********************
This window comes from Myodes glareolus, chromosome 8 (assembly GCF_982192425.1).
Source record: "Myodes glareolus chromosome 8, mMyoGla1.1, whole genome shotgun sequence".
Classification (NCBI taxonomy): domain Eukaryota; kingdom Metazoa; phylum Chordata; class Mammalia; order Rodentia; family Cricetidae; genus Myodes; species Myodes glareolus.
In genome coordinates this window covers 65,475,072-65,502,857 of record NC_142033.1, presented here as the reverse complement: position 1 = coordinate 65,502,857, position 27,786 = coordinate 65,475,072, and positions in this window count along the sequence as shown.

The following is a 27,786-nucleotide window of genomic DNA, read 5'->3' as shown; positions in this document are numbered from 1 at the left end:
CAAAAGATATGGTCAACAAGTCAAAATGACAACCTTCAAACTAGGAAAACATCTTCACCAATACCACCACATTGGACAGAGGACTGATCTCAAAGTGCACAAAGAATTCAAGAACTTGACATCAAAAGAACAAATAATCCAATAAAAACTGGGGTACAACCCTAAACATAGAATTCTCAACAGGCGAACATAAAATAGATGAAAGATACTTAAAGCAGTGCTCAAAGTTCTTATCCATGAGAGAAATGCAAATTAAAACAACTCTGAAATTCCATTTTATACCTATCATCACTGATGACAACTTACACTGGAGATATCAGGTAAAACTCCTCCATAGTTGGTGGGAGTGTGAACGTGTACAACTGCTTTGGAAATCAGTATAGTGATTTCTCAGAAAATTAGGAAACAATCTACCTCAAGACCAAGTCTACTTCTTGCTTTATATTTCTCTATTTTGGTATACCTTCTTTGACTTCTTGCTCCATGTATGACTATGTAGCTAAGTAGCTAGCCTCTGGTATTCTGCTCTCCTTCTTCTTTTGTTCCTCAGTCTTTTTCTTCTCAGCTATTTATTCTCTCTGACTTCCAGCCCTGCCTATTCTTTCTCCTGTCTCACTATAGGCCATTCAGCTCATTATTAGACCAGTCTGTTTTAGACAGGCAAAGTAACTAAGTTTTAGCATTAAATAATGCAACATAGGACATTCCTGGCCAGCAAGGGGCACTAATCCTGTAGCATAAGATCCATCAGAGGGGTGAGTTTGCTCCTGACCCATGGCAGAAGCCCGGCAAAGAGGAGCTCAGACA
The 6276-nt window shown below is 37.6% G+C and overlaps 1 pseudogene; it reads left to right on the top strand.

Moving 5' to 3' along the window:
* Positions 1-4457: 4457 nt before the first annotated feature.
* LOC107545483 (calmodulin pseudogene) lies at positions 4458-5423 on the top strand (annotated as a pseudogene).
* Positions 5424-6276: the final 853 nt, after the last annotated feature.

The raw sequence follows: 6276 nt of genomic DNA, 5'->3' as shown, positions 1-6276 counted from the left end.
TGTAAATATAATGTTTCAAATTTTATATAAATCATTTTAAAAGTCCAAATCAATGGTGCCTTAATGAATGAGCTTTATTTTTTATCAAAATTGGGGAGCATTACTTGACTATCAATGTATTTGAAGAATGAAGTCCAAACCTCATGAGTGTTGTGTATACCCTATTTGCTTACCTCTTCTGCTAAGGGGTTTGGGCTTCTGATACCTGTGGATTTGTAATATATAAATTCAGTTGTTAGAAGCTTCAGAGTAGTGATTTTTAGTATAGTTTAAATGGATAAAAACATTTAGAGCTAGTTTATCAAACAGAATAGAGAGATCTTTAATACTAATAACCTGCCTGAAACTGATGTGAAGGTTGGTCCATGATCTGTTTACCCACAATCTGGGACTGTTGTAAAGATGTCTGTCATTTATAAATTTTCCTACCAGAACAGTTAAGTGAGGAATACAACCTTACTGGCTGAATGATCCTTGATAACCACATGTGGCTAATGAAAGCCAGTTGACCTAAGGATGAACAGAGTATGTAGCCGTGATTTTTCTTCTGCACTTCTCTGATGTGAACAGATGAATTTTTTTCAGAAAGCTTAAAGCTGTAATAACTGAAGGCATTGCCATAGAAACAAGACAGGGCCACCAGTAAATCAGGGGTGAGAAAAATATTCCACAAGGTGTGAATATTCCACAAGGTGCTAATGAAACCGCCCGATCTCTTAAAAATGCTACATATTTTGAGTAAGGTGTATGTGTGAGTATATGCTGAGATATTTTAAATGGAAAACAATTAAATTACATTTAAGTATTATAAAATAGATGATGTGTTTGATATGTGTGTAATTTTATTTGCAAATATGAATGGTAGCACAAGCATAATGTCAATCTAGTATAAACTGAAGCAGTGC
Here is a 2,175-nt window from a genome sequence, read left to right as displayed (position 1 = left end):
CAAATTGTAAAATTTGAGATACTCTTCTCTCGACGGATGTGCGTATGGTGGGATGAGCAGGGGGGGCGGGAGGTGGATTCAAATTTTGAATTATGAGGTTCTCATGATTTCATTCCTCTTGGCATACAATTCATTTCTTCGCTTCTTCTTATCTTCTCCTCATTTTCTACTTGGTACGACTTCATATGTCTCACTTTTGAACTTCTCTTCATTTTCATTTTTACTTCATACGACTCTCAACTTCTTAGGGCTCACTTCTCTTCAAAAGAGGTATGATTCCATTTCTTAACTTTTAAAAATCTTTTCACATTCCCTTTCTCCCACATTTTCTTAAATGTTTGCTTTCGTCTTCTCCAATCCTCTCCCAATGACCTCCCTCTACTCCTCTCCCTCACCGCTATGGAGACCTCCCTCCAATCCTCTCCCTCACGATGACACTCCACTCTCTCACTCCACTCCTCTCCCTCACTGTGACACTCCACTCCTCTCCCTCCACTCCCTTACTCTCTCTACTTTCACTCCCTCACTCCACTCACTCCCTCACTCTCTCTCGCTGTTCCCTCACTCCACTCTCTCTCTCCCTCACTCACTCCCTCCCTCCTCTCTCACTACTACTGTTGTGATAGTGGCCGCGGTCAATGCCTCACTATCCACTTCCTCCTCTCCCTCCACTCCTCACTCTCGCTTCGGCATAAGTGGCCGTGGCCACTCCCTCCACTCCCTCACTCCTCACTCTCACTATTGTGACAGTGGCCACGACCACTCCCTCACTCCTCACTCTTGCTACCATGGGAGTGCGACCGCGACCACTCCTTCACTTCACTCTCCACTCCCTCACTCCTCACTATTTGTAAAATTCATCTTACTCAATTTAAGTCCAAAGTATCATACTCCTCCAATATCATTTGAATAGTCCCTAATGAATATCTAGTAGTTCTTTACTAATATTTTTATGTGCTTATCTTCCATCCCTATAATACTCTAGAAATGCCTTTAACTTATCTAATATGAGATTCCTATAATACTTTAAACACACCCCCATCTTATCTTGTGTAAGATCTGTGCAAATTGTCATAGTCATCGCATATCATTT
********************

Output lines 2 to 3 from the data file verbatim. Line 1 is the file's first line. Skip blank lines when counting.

Source record: "Myodes glareolus chromosome 8, mMyoGla1.1, whole genome shotgun sequence".
Classification (NCBI taxonomy): domain Eukaryota; kingdom Metazoa; phylum Chordata; class Mammalia; order Rodentia; family Cricetidae; genus Myodes; species Myodes glareolus.